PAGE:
Looking through all the financial market news last week, the message was rather unified. That is, 2019 will be a year of slowdown, globally. Economic data, central banks, governments and independent organizations are all reinforcing this message. While ECB’s “pre-emptive” dovish turn triggered wild market reactions, it was just the nail for the case. The question now is whether the markets are pessimistic enough on the outlook.
Judging from the technical developments, we see that there are conditions in place for bearish reversals in stocks in US, Germany and Japan. But none of these indices confirmed reversal. Instead, late buying on Friday showed much underlying resilience. We believed the panic buttons weren’t hit yet. A lot will depend on upcoming developments in US-China trade negotiations and Brexit.
In the currency markets, Yen emerged as the biggest winner on risk aversion, and more so from reversal in global treasury yields. US 10-year yield hit as high as 2.759 on March 1 but closed just 2.625 last week, lowest since early January. German 10-year hit hit as high as 0.21, also on March 1, but closed the week at 0.071. New Zealand Dollar was the second strongest, US Dollar the third. On the other hand, Sterling was the weakest ones as crucial Brexit votes approach. Euro followed as second weakest on ECB.
A quick recap on OECD, China, ECB, BoC, RBA and NFP
Let’s have quick recap on some important happenings last week. OECD lowered global growth forecast by -0.2% to 3.3% in 2019 and by -0.1% to 3.4% in 2020. In the Interim Economic Outlook, it’s noted that Chinese and European slowdown, and weakening global trade growth are the principal factors weighing on the world economy. For China, while policy stimulus should offset weak trade development, “risks remains of a sharper slowdown” that would hit global growth and trade.
China lowered 2019 GDP growth target to 6-6.5%. The lower bound at 6% would be the slowest pace of growth in nearly three decades. China plans to cut around CNY 2T in taxes and fees for companies, in particular manufacturers. Budget deficit is expected to climb 0.2% to 2.8% of GDP. Shockingly poor February trade data reinforced that China is facing “tough struggle” and serious impact from trade war. February alone, exports contracted -20.7% yoy, decline since February 2016. Imports also dropped -5.2% yoy.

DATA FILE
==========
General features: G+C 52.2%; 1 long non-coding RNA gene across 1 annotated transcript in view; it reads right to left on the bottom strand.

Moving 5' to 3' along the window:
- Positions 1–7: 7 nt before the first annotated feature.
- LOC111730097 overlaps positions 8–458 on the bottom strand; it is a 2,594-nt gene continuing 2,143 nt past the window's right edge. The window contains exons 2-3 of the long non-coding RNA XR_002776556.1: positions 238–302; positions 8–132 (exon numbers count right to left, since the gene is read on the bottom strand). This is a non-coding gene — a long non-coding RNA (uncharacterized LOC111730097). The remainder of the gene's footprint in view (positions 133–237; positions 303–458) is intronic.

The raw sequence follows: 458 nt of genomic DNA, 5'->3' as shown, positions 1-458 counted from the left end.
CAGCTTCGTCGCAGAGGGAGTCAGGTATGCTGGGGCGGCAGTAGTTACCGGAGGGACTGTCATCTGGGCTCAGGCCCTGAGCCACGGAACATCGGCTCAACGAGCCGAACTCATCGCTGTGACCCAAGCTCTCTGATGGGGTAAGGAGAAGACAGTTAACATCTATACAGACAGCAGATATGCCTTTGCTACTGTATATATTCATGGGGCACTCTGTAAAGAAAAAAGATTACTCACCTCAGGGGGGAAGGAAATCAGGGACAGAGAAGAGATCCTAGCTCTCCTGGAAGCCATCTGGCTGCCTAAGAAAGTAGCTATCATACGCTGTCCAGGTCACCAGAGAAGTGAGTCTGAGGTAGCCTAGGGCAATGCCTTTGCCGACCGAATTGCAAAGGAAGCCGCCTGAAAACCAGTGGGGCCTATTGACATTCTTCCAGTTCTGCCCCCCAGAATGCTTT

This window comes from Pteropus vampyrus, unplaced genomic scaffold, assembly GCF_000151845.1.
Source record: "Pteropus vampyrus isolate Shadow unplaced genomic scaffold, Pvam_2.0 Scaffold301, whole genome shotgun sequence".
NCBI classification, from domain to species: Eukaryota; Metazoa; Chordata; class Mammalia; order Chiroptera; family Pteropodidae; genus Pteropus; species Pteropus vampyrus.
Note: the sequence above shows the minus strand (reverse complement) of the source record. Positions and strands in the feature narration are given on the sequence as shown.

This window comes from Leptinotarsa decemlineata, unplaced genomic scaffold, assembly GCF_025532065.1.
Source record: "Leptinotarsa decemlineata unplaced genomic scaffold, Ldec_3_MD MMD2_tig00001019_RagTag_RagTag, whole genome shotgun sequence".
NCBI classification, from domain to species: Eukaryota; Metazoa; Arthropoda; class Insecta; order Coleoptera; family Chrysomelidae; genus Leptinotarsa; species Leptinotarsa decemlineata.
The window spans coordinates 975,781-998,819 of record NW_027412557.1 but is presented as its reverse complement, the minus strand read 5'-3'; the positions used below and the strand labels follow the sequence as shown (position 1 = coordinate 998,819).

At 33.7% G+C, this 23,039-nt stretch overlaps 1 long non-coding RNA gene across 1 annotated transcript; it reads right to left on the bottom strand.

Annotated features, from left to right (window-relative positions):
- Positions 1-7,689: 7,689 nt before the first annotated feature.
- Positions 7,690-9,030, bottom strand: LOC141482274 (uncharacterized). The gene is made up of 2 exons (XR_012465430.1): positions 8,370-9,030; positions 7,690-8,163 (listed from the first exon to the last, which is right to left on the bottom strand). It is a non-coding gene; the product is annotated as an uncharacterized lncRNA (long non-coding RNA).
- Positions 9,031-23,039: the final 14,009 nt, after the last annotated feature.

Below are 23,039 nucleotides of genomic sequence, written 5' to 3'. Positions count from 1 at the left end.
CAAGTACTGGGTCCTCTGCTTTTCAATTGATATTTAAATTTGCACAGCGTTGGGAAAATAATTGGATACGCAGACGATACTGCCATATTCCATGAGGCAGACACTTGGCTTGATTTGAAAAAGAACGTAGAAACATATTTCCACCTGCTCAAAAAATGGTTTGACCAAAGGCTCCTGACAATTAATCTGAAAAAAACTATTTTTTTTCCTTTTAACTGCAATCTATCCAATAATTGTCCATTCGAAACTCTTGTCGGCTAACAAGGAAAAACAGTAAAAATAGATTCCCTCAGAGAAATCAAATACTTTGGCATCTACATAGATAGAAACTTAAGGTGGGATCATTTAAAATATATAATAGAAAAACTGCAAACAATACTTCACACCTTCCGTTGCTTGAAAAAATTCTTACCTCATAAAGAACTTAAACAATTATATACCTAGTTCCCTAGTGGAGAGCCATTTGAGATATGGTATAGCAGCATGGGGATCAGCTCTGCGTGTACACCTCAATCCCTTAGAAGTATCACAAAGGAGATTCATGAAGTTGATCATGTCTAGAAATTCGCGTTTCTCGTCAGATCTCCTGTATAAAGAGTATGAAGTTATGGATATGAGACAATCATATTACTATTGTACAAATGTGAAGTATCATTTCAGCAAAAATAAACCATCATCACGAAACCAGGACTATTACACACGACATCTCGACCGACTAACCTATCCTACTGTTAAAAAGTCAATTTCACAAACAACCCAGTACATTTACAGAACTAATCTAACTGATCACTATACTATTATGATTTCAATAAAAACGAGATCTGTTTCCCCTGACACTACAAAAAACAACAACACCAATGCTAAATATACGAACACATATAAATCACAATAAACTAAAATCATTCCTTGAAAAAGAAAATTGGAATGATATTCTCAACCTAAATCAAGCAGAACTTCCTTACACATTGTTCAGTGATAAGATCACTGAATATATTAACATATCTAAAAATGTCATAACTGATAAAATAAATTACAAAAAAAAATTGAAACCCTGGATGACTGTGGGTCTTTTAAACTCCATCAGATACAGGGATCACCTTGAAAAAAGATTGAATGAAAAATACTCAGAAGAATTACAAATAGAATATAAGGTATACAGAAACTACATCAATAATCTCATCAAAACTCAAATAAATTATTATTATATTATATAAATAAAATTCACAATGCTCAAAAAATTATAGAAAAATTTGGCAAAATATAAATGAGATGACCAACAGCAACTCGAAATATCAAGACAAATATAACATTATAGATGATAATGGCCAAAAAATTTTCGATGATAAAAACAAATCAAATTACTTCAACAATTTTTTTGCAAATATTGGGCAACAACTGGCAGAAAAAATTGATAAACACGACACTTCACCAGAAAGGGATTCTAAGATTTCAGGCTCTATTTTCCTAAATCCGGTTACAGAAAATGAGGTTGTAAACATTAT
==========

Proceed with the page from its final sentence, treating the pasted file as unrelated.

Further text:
The picture was better if we take out the distortion by Chinese New Year. January and February combined, exports dropped -4.6% yoy while imports dropped -3.1% yoy. These figures were not disastrous but still weak. Zooming into trade with US, the deterioration was rather drastic. Total trade with US dropped -19.9% yoy, exports dropped -14.1% yoy but imports dropped -35.1% yoy. Trade with EU wasn’t too bad, still recorded 3.7% yoy growth in total trade, 2.4% yoy rise in exports and 5.7% rise in imports.
European slowdown is another drag to global economy as noted by OECD. ECB’s statement, press conference and policy actions showed policy makers are in deep worry. Firstly, ECB changed the forward guidance and now expects to keep interest rates at present levels “at least through the end of 2019”, prolonged from “summer of 2019”. TLTRO-III is announced, quarterly from September 2019 through March 2021. It’s aiming at preserving favourable bank lending conditions, and smooth transition of monetary policy.
In the post meeting press conference, ECB President Mario Draghi said weakening in data points to a “sizeable moderation” in growth extends into 2019. Impact from slowdown in external demand and country/sector specific factors is “turning out to be somewhat longer-lasting”. GDP growth was “revised down substantially in 2019 and slightly in 2020”. GDP is projected to grow by 1.1% in 2019, 1.6% in 2020 and 1.5% in 2021. They compare to December’s projection of 1.7% in 2019, 1.7% in 2020 and 1.5% in 2021. Risks surrounding outlook are “still tilted to the downside”, due to “geopolitical factors, the threat of protectionism and vulnerabilities in emerging markets.”
Talking about central banks, after leaving interest rate unchanged at 1.75%, BoC acknowledged that, as “recent data” suggested, global economic slowdown has been “more pronounced and widespread” than previously anticipated. The most surprisingly change comes from the monetary policy stance. BOC judged that the current economic developments “warrant a policy interest rate that is below its neutral range”. Moreover, “given the mixed picture that the data present, it will take time to gauge the persistence of below-potential growth and the implications for the inflation outlook”. In short, BoC has take a rate hike off the table, at least for now.
Another central bank RBA sounded confident. After leaving interest rate unchanged at 1.50%, RBA maintained the central scenarios of growth, inflation, employment outlook. And continued to expect the “gradual” progress of reducing unemployment and inflation returning to target. Governor Philip Lowe later said that wage growth is expected to offset negative impact from fall in house prices. However, Q4 GDP released, at just 0.2% qoq, was